The industry acknowledges that 5 percent of the world’s mangroves, hundreds of thousands of acres, have been destroyed creating shrimp ponds. In some estuaries 80 percent of the mangroves are gone. A commons was privatized, ruining artisanal fishing and driving indigenous fishermen to work raising shrimp. By removing the thick coastal barrier of trees, shrimp farms have undoubtedly aggravated damage from hurricanes and tsunamis. And salt intrusion has sterilized once-fertile estuaries.

Even in the best-run farms, two to four pounds of sea life is caught and ground up as feed for every pound of shrimp raised. Mortality rates of 30 percent are common. The dead shrimp, shrimp excrement, and chemical additives are often flushed into coastal waters.

By the mid 1970s, farmed shrimp from South and Central America, at less than half the cost of Gulf shrimp, began arriving at Red Lobster restaurants—and everywhere else. All-you-can-eat shrimp dinners became a standard, filling both waistlines and Red Lobster’s coffers. That box of shrimp I retrieved from the dumpster cost $2.50 a pound, and sold, in my case, for $25 a pound, a markup that bettered the beer’s.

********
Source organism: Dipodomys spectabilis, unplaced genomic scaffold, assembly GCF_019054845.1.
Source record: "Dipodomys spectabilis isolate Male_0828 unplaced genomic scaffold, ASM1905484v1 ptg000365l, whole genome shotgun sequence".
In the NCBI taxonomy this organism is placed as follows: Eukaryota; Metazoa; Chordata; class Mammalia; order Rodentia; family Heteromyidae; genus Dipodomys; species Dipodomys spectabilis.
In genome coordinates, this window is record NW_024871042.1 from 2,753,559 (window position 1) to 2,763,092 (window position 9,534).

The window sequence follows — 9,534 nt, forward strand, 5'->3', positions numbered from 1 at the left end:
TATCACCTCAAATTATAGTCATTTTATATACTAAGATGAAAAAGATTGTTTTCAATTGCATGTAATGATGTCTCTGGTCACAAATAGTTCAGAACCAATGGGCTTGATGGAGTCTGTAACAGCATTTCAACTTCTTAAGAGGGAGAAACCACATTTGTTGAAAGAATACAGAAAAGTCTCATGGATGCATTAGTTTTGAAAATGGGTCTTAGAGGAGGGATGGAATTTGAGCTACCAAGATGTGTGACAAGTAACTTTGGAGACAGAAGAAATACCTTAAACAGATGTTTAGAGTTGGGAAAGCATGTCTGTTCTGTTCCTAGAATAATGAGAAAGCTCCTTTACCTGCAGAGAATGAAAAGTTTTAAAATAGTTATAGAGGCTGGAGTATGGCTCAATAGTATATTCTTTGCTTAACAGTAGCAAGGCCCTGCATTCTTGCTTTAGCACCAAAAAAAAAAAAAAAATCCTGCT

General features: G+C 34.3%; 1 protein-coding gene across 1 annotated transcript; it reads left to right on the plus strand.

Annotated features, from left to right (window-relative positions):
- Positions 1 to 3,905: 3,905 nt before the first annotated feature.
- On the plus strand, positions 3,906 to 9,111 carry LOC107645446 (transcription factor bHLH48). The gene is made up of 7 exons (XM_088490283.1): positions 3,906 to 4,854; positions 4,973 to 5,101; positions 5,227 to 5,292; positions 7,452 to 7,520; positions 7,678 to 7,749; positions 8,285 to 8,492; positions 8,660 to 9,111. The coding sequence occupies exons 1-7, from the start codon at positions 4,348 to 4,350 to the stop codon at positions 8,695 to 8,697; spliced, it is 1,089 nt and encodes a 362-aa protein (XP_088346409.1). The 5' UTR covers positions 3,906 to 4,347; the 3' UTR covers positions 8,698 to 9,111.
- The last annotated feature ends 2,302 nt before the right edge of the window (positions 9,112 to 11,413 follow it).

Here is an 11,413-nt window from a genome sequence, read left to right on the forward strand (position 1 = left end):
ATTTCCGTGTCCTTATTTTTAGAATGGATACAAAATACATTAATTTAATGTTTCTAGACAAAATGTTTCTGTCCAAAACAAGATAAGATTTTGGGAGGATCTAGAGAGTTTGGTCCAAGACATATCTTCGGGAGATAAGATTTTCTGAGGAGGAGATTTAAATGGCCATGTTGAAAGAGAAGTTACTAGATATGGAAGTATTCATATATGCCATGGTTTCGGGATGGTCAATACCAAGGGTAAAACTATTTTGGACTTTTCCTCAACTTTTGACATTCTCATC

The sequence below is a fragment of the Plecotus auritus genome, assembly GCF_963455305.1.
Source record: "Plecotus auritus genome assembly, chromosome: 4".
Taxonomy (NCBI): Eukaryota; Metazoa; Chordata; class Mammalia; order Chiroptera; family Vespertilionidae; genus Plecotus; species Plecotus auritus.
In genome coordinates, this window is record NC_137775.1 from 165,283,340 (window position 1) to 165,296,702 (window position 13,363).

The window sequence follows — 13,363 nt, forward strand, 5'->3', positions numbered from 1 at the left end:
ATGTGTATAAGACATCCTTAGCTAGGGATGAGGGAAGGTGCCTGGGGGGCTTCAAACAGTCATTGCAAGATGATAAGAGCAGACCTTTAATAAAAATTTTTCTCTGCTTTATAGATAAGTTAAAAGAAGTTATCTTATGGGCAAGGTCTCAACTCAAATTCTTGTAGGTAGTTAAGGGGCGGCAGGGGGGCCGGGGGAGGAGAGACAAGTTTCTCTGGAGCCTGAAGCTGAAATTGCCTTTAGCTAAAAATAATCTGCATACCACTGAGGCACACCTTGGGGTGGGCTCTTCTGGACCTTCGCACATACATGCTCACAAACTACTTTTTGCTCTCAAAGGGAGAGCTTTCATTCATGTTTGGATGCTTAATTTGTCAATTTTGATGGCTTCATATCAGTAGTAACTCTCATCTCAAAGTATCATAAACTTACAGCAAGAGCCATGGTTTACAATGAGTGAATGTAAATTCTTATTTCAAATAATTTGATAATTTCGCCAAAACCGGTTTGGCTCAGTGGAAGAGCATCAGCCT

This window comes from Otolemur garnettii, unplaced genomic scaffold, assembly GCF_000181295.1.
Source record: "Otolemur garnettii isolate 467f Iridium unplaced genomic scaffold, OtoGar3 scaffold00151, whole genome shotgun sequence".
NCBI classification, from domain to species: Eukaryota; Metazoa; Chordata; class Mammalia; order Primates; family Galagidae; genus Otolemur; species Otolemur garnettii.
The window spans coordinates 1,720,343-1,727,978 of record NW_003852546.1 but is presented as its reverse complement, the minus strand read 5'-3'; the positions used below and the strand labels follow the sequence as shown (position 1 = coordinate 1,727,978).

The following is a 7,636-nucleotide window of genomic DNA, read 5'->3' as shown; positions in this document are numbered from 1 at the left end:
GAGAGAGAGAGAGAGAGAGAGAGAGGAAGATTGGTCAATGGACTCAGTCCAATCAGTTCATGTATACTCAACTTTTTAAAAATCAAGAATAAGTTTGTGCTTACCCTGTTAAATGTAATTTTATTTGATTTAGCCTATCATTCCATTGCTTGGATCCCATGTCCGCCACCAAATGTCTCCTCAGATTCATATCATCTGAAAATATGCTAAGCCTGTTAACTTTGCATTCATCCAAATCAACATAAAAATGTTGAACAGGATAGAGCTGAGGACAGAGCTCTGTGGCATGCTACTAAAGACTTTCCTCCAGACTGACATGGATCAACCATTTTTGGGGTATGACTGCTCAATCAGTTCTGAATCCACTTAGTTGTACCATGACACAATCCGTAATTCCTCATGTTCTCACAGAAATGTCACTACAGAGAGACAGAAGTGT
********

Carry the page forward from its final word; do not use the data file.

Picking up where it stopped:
Quietly, farmed shrimp took over the market, its source hidden behind the motif of a picturesque but actually sinking shrimp fleet. By 1980, half of America’s shrimp consumption came from foreign farms. By 2001, shrimp passed canned tuna as America’s favorite seafood. Today, 90 percent of our shrimp—more than 1 billion pounds a year—come from foreign farms. Virtually any restaurant chain, from Captain D’s to Red Lobster, serves farmed shrimp. Foreign farmed shrimp was peddled for years by vendors at the National Shrimp Festival in Alabama—until they were caught—and at happy hour for the Gulf of Mexico Fishery Management Council meeting in Birmingham, Alabama, in March 2005, where government officials finalized a ten-year freeze on twenty-seven hundred shrimp boat licenses. The sight of government biologists slurping Vietnamese shrimp after reining in American shrimpers was an irony sharper than cocktail sauce. Even in New Orleans, where a handful of high-end chefs brag about their Louisiana shrimp, imported shrimp are the norm in most restaurants. A new Louisiana law requires restaurateurs to tell the truth—if asked.